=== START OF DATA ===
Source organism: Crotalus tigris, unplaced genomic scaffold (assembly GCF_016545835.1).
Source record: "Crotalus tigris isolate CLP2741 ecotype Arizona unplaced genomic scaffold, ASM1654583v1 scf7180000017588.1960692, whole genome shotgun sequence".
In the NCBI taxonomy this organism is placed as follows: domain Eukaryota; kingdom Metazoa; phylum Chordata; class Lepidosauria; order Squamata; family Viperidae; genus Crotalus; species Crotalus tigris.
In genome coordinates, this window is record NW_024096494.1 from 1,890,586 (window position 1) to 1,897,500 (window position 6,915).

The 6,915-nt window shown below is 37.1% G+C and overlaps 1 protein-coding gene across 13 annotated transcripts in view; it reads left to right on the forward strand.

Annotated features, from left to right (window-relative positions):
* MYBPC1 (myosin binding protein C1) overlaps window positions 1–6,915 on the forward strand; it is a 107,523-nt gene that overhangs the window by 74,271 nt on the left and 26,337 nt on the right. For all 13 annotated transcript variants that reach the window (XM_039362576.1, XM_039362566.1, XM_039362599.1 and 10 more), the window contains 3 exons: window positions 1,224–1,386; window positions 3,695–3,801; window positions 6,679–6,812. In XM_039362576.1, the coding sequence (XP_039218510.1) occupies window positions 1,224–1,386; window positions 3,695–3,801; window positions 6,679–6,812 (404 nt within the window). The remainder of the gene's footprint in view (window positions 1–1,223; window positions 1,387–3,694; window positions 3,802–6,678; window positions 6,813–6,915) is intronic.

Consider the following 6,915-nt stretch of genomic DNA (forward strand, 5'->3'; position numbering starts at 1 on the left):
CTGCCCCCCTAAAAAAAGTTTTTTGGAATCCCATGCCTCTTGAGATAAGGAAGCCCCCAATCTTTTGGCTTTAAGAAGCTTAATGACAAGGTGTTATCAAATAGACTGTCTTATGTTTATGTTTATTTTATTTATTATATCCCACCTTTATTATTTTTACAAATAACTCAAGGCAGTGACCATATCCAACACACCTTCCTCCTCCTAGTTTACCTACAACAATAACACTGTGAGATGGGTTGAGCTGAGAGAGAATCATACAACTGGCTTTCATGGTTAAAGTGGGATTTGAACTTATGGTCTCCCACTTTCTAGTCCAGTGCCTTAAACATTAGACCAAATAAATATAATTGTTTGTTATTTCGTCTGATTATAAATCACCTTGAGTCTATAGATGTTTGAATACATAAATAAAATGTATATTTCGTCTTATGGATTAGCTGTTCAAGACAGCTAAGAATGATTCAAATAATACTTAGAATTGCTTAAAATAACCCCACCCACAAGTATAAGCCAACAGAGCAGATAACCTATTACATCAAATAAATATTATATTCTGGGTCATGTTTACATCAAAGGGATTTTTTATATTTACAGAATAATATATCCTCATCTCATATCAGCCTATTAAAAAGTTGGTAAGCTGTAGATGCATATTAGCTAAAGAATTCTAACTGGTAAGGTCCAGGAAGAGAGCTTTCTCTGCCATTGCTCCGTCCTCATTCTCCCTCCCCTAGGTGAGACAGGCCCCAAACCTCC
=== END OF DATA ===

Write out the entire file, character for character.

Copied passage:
Source organism: Crotalus tigris, unplaced genomic scaffold (assembly GCF_016545835.1).
Source record: "Crotalus tigris isolate CLP2741 ecotype Arizona unplaced genomic scaffold, ASM1654583v1 scf7180000017588.1960692, whole genome shotgun sequence".
In the NCBI taxonomy this organism is placed as follows: domain Eukaryota; kingdom Metazoa; phylum Chordata; class Lepidosauria; order Squamata; family Viperidae; genus Crotalus; species Crotalus tigris.
In genome coordinates, this window is record NW_024096494.1 from 1,890,586 (window position 1) to 1,897,500 (window position 6,915).

The 6,915-nt window shown below is 37.1% G+C and overlaps 1 protein-coding gene across 13 annotated transcripts in view; it reads left to right on the forward strand.

Annotated features, from left to right (window-relative positions):
* MYBPC1 (myosin binding protein C1) overlaps window positions 1–6,915 on the forward strand; it is a 107,523-nt gene that overhangs the window by 74,271 nt on the left and 26,337 nt on the right. For all 13 annotated transcript variants that reach the window (XM_039362576.1, XM_039362566.1, XM_039362599.1 and 10 more), the window contains 3 exons: window positions 1,224–1,386; window positions 3,695–3,801; window positions 6,679–6,812. In XM_039362576.1, the coding sequence (XP_039218510.1) occupies window positions 1,224–1,386; window positions 3,695–3,801; window positions 6,679–6,812 (404 nt within the window). The remainder of the gene's footprint in view (window positions 1–1,223; window positions 1,387–3,694; window positions 3,802–6,678; window positions 6,813–6,915) is intronic.

Consider the following 6,915-nt stretch of genomic DNA (forward strand, 5'->3'; position numbering starts at 1 on the left):
CTGCCCCCCTAAAAAAAGTTTTTTGGAATCCCATGCCTCTTGAGATAAGGAAGCCCCCAATCTTTTGGCTTTAAGAAGCTTAATGACAAGGTGTTATCAAATAGACTGTCTTATGTTTATGTTTATTTTATTTATTATATCCCACCTTTATTATTTTTACAAATAACTCAAGGCAGTGACCATATCCAACACACCTTCCTCCTCCTAGTTTACCTACAACAATAACACTGTGAGATGGGTTGAGCTGAGAGAGAATCATACAACTGGCTTTCATGGTTAAAGTGGGATTTGAACTTATGGTCTCCCACTTTCTAGTCCAGTGCCTTAAACATTAGACCAAATAAATATAATTGTTTGTTATTTCGTCTGATTATAAATCACCTTGAGTCTATAGATGTTTGAATACATAAATAAAATGTATATTTCGTCTTATGGATTAGCTGTTCAAGACAGCTAAGAATGATTCAAATAATACTTAGAATTGCTTAAAATAACCCCACCCACAAGTATAAGCCAACAGAGCAGATAACCTATTACATCAAATAAATATTATATTCTGGGTCATGTTTACATCAAAGGGATTTTTTATATTTACAGAATAATATATCCTCATCTCATATCAGCCTATTAAAAAGTTGGTAAGCTGTAGATGCATATTAGCTAAAGAATTCTAACTGGTAAGGTCCAGGAAGAGAGCTTTCTCTGCCATTGCTCCGTCCTCATTCTCCCTCCCCTAGGTGAGACAGGCCCCAAACCTCC